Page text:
Bald: Crises are part of everyday stock market life. As an investor, you are well served by continuously ignoring this. And besides diversifying your investment, it’s always advised to have a long-term investment horizon, right?

Bald: If I’m active on the stock exchange, I would always say: calculate at least seven, ten years. Gladly much more. Stock portfolios, ETF and other funds are not protected by deposit insurance. What happens if the bank or institute where I have my fund savings plan goes bankrupt or is taken over?

Bald: The good news is that the money is still there. Because: If I keep money in the form of a fund at a bank, it is a so-called special fund. That is, that is separated from the capital of the bank. That’s why it’s also called a special fund, it’s just with a neutral depositary. And I’ll say as an example, if my local bank goes bankrupt and I have an equity fund there, then I don’t have to worry about the money being gone or being confiscated in any way. That’s for sure.

Similar symptoms but different causes Despite the rollercoaster ride on the financial markets, your ex-colleagues from DZ-Bank see the DAX at 16,000 points by the end of the year. Do you share this view and if so, why don’t you expect a slump?

Bald: I stay out of these forecasts because it’s just incredibly difficult. You don’t even know where the DAX will be at the beginning of next week. We have had very bad news and very bad market sentiment for several months now. But we know from experience that things will get better again. And if you get involved in the stock market in times of crisis or recession, you actually always make a very good average in the long term, and that’s why I share the optimism that in a year’s time the DAX might even be higher than it is today. As a general question, you as a long-standing industry expert: are we experiencing the beginning of a banking crisis, or is it individual institutions that are stumbling?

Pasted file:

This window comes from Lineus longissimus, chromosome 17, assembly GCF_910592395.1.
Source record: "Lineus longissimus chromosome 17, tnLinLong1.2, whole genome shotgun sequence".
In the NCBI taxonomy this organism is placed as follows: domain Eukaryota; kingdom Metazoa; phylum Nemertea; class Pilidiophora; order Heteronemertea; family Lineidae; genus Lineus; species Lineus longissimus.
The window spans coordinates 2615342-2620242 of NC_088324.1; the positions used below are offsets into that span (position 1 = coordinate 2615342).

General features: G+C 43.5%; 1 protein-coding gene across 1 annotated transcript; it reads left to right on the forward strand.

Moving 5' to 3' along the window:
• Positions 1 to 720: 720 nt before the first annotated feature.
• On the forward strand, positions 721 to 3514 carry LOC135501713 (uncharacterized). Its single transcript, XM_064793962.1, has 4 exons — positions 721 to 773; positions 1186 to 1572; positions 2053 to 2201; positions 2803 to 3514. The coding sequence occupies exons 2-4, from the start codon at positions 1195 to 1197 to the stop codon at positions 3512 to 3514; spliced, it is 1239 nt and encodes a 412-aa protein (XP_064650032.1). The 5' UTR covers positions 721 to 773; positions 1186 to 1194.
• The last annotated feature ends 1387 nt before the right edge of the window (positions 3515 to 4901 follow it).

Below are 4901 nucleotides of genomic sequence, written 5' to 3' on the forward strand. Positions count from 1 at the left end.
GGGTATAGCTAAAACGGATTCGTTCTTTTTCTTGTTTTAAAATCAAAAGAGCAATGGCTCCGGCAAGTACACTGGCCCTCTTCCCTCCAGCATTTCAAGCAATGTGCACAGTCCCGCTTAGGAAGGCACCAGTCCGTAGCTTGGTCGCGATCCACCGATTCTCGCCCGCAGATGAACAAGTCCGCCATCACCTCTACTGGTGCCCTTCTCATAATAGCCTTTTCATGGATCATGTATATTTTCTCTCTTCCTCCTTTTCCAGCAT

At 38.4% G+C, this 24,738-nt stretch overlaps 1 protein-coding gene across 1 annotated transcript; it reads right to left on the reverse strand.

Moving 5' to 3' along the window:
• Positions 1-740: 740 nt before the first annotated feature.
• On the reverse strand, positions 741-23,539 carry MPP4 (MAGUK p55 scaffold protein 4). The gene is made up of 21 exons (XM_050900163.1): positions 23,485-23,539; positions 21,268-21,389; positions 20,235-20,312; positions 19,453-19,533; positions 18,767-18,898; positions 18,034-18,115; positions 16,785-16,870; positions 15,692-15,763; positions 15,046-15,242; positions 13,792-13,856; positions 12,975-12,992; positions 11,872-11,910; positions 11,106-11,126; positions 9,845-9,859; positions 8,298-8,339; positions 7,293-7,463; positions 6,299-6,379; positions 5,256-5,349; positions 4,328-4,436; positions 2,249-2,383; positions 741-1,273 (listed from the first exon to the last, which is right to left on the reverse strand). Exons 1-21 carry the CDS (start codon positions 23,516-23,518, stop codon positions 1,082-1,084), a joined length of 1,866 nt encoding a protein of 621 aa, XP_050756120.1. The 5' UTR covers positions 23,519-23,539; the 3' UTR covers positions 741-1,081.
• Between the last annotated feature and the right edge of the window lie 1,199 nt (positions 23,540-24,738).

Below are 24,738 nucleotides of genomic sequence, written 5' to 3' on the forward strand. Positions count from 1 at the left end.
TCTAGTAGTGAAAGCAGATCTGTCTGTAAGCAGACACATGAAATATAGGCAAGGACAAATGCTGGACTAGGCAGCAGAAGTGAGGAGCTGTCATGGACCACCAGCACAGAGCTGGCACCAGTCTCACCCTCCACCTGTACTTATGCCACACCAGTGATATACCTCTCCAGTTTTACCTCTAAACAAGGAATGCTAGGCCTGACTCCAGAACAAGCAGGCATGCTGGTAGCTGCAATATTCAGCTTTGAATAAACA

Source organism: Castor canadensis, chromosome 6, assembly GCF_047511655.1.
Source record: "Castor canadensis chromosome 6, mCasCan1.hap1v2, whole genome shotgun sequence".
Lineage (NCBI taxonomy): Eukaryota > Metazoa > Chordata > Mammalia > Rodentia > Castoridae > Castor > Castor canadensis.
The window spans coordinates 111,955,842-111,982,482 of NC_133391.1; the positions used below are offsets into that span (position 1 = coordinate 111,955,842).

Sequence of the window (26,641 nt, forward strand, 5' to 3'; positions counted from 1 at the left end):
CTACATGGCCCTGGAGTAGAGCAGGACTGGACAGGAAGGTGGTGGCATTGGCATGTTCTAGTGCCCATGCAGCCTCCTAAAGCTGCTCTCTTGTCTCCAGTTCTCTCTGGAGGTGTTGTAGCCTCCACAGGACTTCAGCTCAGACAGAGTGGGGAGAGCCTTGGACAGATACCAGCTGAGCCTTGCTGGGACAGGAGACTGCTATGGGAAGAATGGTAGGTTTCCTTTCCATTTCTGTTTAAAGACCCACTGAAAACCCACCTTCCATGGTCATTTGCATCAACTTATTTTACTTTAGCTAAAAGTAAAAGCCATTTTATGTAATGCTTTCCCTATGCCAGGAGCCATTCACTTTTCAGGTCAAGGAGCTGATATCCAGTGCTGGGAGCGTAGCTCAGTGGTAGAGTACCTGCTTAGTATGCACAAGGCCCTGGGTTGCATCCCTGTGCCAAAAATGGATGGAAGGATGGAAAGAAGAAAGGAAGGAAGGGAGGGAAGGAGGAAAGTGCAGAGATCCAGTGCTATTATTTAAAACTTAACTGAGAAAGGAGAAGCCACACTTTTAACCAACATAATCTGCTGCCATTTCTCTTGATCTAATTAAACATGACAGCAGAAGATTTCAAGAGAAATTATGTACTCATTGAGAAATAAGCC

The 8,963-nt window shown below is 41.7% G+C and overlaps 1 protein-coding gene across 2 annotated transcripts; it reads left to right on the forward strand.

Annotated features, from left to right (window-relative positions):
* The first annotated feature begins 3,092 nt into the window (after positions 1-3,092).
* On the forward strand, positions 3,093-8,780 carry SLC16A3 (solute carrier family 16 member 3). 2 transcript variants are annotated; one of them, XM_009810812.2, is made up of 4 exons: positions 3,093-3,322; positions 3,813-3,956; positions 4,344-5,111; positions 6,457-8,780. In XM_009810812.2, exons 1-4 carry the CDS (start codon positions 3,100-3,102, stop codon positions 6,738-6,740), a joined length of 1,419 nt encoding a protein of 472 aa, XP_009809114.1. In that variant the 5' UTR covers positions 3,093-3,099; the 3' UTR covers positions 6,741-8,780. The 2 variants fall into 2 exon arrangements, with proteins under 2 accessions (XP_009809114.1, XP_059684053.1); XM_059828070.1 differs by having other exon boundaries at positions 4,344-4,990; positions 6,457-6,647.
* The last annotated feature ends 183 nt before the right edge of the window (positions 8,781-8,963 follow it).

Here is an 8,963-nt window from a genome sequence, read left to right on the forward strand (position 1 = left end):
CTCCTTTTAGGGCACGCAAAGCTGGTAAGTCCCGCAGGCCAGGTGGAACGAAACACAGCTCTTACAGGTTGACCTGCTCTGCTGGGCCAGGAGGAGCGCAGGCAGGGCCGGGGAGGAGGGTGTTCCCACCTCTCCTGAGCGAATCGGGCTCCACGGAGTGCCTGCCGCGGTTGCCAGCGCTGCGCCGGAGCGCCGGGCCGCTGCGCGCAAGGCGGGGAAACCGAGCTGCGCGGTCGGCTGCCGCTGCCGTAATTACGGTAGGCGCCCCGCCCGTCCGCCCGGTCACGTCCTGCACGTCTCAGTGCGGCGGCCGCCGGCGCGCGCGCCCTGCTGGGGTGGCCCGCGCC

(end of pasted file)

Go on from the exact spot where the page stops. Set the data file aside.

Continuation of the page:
Bald: We are now seeing symptoms that are similar to those of the Lehman Brothers crisis in 2008/2009, but the causes are completely different than they were then. We have seen significant problems at Credit Suisse in recent years, where this self-service mentality has also contributed to things getting worse. And Silicon Valley Bank is also a special case. I don’t think there will be a global banking crisis or domino effects. But you also have to be clear that the topic will not be off the table next week. We are currently seeing that bank stocks are collapsing again just before the weekend, especially those of Deutsche Bank. And the costs of so-called credit default swaps, i.e. credit default insurance that protect holders of Deutsche Bank bonds against possible credit defaults, have risen. How do you explain that?

Bald: The market is nervous. Investors now fear that there are more “rotten eggs” among the banks and that there is a risk of contagion. Money will certainly be withdrawn from one or the other bank. And many professional investors are now trying to reduce this risk by hedging themselves.

The interview was conducted by Bianca von der Au,